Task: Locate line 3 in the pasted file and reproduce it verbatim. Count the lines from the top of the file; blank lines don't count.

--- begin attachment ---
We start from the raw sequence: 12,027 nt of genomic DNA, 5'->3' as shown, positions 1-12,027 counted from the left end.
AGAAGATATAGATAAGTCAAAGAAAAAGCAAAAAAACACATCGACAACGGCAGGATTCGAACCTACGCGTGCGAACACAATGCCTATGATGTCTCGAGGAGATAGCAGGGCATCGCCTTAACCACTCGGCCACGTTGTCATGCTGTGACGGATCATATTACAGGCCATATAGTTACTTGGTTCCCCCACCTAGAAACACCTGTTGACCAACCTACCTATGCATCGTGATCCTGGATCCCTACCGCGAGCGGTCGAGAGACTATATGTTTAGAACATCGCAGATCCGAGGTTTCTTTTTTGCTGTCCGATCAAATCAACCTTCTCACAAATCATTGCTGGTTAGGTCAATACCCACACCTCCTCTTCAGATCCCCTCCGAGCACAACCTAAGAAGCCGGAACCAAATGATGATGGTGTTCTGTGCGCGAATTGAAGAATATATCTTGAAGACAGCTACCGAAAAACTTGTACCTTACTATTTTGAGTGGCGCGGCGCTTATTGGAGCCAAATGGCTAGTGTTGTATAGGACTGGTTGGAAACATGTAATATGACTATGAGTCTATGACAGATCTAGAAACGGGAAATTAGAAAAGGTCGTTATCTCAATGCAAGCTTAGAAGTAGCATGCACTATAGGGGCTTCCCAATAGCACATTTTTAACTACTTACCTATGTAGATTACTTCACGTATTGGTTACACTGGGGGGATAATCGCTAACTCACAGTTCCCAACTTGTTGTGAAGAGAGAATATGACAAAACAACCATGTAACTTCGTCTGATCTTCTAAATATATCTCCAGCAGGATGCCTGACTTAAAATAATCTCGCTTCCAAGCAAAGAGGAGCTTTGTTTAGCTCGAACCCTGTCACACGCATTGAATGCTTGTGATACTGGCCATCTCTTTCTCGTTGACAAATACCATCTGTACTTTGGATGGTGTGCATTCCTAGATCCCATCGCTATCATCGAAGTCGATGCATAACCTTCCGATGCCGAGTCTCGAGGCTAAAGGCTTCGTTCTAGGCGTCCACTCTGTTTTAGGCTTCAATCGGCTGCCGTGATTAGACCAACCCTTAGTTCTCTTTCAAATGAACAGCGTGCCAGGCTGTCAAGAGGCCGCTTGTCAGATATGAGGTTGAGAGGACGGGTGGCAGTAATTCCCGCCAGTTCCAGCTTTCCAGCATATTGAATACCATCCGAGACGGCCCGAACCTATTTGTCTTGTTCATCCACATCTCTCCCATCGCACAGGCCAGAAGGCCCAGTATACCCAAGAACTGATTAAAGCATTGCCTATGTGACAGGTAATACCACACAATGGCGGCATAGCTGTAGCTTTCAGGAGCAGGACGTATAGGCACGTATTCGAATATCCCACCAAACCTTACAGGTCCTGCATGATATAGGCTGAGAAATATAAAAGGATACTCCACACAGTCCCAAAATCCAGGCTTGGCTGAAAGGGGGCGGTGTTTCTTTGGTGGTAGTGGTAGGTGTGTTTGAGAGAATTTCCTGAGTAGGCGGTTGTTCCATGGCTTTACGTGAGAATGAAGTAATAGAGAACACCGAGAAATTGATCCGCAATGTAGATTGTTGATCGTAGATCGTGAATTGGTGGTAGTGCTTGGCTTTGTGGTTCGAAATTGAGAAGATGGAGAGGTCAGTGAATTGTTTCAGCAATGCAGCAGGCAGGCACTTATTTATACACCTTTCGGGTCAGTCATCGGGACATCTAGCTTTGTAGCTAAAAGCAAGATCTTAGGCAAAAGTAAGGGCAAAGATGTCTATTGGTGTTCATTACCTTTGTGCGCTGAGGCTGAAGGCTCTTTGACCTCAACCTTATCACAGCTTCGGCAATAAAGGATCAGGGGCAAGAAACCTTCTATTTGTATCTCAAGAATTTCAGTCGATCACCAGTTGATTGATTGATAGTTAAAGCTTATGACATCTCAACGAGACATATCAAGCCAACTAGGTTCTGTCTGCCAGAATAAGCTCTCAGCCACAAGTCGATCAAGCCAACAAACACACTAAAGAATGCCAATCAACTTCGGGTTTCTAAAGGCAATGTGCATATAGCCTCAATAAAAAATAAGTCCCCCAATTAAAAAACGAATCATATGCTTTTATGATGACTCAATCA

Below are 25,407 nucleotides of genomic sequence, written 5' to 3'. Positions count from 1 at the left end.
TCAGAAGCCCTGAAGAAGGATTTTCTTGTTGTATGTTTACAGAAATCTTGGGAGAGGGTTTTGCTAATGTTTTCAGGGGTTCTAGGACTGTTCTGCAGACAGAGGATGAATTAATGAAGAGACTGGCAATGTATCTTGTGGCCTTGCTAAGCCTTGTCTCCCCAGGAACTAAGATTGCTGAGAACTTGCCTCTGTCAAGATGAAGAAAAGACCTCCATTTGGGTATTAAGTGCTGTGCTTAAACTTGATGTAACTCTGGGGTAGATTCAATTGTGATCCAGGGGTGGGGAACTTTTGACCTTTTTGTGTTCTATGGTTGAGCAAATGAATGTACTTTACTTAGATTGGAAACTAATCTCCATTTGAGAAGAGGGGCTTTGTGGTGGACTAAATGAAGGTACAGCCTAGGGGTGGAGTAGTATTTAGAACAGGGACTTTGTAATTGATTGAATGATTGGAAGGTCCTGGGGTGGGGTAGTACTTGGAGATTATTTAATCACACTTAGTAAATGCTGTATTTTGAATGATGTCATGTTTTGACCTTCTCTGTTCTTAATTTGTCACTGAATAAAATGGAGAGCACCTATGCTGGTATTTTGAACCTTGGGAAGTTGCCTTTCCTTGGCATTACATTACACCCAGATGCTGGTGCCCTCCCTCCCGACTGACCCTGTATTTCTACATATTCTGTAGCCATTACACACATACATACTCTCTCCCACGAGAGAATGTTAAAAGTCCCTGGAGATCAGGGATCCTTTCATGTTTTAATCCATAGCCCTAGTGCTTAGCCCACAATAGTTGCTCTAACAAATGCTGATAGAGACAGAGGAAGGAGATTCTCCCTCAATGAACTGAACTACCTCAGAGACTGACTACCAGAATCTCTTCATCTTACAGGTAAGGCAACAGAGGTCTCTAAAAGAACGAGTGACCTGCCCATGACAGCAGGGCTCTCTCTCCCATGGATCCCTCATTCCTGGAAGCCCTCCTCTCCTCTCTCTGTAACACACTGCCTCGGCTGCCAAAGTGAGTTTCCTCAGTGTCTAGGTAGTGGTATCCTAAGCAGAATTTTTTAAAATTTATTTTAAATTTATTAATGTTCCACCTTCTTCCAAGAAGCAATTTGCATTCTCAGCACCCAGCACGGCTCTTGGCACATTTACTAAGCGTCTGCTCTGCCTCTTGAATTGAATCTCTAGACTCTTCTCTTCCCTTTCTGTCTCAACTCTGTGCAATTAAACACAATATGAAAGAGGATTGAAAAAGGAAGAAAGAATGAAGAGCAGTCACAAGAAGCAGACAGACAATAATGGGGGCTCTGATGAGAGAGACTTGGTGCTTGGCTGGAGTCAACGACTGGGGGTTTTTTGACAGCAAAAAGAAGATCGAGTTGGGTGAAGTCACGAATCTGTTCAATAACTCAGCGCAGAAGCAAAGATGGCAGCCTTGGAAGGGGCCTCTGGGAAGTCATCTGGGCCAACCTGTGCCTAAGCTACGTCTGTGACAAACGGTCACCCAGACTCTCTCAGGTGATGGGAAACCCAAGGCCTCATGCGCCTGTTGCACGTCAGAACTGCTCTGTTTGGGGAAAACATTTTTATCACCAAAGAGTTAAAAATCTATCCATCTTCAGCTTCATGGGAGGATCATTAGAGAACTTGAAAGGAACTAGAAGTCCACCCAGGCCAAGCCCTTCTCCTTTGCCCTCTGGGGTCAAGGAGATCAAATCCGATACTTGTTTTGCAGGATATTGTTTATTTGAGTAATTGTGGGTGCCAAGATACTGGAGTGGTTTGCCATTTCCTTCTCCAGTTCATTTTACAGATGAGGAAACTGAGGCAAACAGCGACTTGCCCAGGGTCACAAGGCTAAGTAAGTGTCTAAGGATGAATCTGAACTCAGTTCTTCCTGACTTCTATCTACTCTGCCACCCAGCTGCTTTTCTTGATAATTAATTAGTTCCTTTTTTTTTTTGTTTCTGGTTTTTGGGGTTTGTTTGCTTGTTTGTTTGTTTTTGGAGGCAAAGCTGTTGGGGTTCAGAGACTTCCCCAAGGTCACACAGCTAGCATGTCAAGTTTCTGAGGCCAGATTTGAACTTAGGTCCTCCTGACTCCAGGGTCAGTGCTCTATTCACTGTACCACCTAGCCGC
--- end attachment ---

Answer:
Below are 25,407 nucleotides of genomic sequence, written 5' to 3'. Positions count from 1 at the left end.